I don’t know about you, but data management can get a bit of a head-ache sometimes. At work we’re in a situation where our managed backups failed to back up MySQL databases, as it dictates that we need twice the filesize of the database directory to back them up (assuming it copies them, then compresses them, then copies them to another machine). This is quite annoying really, as if your databases take up say 10G, you need 20G free to back them up!

Obviously sites grow, as do databases. One of the main things that we like to clear out is error_log files. Some of the sites’ developers seem too lazy to turn error reporting off (or the site was built before we knew what error_reporting was!) and the files can get quite large when a site has been running for years even if its just logging that your favicon is missing, let alone everything else!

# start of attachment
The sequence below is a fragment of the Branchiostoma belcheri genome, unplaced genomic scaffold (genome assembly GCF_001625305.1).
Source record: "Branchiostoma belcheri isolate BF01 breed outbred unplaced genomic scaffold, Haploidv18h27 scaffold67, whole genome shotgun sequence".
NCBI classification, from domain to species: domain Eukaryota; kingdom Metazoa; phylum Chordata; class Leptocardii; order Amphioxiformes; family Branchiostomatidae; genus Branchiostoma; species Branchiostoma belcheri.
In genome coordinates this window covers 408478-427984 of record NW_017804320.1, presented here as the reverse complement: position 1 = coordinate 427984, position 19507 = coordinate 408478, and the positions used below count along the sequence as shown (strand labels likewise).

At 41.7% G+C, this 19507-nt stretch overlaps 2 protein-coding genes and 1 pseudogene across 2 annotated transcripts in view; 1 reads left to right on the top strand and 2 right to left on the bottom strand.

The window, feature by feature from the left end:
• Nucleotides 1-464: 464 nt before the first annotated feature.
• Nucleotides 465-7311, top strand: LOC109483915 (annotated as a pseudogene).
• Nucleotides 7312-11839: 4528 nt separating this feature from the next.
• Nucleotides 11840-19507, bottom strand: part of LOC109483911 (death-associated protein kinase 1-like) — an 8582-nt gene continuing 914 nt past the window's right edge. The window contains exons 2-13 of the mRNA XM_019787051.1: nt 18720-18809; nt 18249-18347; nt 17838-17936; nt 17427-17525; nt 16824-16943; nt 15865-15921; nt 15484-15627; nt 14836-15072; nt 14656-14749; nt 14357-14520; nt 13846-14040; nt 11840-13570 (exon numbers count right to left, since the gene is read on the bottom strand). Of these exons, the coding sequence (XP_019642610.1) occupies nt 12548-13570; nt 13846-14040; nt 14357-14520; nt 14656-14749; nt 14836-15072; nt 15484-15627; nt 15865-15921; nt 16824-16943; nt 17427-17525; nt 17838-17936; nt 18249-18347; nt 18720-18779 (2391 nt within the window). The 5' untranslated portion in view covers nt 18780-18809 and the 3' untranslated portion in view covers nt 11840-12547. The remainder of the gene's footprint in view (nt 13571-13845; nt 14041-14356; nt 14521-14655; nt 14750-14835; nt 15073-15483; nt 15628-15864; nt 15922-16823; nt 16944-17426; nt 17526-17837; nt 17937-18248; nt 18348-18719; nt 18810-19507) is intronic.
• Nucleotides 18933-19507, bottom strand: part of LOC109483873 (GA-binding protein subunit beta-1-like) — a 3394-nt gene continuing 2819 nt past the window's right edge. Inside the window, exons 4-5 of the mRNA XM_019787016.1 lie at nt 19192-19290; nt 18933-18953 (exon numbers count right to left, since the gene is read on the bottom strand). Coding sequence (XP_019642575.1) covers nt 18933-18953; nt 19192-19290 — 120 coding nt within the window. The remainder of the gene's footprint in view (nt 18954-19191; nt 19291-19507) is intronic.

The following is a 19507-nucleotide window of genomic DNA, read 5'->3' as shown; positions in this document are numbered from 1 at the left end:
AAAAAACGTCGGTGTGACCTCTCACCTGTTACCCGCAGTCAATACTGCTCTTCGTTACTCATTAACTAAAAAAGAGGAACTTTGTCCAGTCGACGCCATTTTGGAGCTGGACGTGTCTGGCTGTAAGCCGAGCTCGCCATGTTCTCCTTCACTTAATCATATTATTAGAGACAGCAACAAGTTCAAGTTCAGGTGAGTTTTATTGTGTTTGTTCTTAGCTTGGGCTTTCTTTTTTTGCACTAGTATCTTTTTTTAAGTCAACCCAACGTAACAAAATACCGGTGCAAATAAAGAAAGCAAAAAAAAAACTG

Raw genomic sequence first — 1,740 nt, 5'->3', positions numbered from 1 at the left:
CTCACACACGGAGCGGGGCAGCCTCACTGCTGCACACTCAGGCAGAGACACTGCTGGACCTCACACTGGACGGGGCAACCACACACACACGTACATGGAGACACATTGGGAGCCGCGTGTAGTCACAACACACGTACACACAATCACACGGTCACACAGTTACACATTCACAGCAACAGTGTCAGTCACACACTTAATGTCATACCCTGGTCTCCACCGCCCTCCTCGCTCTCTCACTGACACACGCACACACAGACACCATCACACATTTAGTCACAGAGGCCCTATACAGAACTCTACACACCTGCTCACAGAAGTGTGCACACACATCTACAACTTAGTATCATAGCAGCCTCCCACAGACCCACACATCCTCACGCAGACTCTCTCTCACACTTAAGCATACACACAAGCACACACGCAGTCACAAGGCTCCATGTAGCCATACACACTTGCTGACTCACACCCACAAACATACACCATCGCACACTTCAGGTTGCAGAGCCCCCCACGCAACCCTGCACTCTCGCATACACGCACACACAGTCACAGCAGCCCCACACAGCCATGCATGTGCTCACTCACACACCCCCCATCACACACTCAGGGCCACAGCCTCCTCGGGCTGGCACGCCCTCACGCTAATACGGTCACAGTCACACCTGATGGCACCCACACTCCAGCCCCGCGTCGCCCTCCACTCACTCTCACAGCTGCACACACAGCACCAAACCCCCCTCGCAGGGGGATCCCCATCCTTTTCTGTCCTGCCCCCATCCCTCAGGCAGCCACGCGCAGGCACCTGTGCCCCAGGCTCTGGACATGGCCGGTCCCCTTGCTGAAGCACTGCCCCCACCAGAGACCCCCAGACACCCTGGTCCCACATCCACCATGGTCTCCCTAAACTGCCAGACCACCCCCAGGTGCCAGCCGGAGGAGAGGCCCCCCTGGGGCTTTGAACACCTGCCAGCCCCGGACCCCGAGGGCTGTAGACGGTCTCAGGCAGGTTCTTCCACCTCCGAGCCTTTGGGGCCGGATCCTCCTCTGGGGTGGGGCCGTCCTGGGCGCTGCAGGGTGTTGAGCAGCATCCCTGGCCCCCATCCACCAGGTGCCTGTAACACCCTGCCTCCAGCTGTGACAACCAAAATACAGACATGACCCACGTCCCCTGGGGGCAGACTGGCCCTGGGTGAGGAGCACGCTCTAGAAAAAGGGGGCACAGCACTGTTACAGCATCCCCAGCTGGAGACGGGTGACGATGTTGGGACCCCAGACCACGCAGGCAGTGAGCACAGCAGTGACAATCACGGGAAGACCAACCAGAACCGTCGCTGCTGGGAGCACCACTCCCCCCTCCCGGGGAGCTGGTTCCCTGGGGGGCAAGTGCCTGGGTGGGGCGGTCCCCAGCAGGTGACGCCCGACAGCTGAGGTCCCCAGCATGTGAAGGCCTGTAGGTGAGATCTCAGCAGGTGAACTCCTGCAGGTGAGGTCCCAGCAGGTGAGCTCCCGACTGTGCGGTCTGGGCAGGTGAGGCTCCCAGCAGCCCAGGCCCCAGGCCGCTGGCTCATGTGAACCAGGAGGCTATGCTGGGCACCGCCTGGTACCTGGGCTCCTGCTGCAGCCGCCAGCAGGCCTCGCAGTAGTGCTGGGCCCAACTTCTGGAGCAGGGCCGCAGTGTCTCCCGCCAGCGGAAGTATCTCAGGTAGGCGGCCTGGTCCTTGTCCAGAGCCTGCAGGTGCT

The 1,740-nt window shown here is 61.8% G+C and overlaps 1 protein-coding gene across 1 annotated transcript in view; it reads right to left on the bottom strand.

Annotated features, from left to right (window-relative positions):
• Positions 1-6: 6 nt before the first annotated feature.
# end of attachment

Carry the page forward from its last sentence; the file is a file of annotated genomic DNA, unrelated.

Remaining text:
Anyways, back to the point!

How do you find files over a certain size that you can delete? Well, a little bit of research led me to this:

A BASH Script to Find Large Files on a Linux Server

Which has an SSH script from those server daddies over at Rackspace!

# if nothing is passed to the script, show usage and exit
[[ -n "$1" ]] || { echo "Usage: findlarge [PATHNAME]"; exit 0 ; }
# simple using find, $1 is the first variable passed to the script
find $1 -type f -size +100000k -exec ls -lh {} \; | awk '{ print $9 ": " $5 }'

Save the file (ex: findlarge.sh) and then make it executable with the following command:

chmod a+x findlarge.sh

Now run the script and send any output to a new file (largefiles.txt):

./findlarge.sh / > largefiles.txt &

Good stuff! The script can be easily modified to look for larger files. Currently it looks for over 100000k (100mb).

Image Credit: torkildr